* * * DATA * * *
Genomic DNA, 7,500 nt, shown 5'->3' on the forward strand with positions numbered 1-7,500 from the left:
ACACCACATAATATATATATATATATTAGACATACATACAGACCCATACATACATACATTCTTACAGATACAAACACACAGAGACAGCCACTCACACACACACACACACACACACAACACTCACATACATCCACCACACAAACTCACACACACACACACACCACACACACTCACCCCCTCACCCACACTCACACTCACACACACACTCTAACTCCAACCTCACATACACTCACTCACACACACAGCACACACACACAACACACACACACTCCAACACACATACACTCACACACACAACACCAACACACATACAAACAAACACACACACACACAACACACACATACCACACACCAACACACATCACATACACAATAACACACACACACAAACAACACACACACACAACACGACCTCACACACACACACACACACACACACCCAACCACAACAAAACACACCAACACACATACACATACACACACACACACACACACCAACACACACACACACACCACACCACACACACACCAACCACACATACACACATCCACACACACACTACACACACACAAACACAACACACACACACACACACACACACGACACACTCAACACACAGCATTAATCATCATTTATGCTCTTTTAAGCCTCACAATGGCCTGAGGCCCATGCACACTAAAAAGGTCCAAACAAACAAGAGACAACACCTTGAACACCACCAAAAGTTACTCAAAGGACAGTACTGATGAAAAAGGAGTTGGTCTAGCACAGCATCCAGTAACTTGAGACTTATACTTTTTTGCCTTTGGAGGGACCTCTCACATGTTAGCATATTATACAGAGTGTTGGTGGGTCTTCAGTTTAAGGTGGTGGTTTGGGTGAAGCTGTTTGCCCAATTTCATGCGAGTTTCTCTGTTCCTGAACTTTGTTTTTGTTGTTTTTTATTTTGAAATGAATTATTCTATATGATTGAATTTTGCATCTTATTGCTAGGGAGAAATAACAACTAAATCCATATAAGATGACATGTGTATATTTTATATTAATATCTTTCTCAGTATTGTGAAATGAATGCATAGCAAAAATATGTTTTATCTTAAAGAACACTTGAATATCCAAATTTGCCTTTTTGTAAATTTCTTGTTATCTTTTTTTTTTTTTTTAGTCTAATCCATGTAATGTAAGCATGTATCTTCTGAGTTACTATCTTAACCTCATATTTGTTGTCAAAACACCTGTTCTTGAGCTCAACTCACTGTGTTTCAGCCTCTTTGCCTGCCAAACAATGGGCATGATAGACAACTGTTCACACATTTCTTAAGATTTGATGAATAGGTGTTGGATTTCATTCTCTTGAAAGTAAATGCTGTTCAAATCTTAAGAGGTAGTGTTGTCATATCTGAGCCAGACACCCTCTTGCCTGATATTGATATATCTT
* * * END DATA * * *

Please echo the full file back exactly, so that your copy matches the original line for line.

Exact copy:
Genomic DNA, 7,500 nt, shown 5'->3' on the forward strand with positions numbered 1-7,500 from the left:
ACACCACATAATATATATATATATATTAGACATACATACAGACCCATACATACATACATTCTTACAGATACAAACACACAGAGACAGCCACTCACACACACACACACACACACACAACACTCACATACATCCACCACACAAACTCACACACACACACACACCACACACACTCACCCCCTCACCCACACTCACACTCACACACACACTCTAACTCCAACCTCACATACACTCACTCACACACACAGCACACACACACAACACACACACACTCCAACACACATACACTCACACACACAACACCAACACACATACAAACAAACACACACACACACAACACACACATACCACACACCAACACACATCACATACACAATAACACACACACACAAACAACACACACACACAACACGACCTCACACACACACACACACACACACACCCAACCACAACAAAACACACCAACACACATACACATACACACACACACACACACACCAACACACACACACACACCACACCACACACACACCAACCACACATACACACATCCACACACACACTACACACACACAAACACAACACACACACACACACACACACACGACACACTCAACACACAGCATTAATCATCATTTATGCTCTTTTAAGCCTCACAATGGCCTGAGGCCCATGCACACTAAAAAGGTCCAAACAAACAAGAGACAACACCTTGAACACCACCAAAAGTTACTCAAAGGACAGTACTGATGAAAAAGGAGTTGGTCTAGCACAGCATCCAGTAACTTGAGACTTATACTTTTTTGCCTTTGGAGGGACCTCTCACATGTTAGCATATTATACAGAGTGTTGGTGGGTCTTCAGTTTAAGGTGGTGGTTTGGGTGAAGCTGTTTGCCCAATTTCATGCGAGTTTCTCTGTTCCTGAACTTTGTTTTTGTTGTTTTTTATTTTGAAATGAATTATTCTATATGATTGAATTTTGCATCTTATTGCTAGGGAGAAATAACAACTAAATCCATATAAGATGACATGTGTATATTTTATATTAATATCTTTCTCAGTATTGTGAAATGAATGCATAGCAAAAATATGTTTTATCTTAAAGAACACTTGAATATCCAAATTTGCCTTTTTGTAAATTTCTTGTTATCTTTTTTTTTTTTTTTAGTCTAATCCATGTAATGTAAGCATGTATCTTCTGAGTTACTATCTTAACCTCATATTTGTTGTCAAAACACCTGTTCTTGAGCTCAACTCACTGTGTTTCAGCCTCTTTGCCTGCCAAACAATGGGCATGATAGACAACTGTTCACACATTTCTTAAGATTTGATGAATAGGTGTTGGATTTCATTCTCTTGAAAGTAAATGCTGTTCAAATCTTAAGAGGTAGTGTTGTCATATCTGAGCCAGACACCCTCTTGCCTGATATTGATATATCTT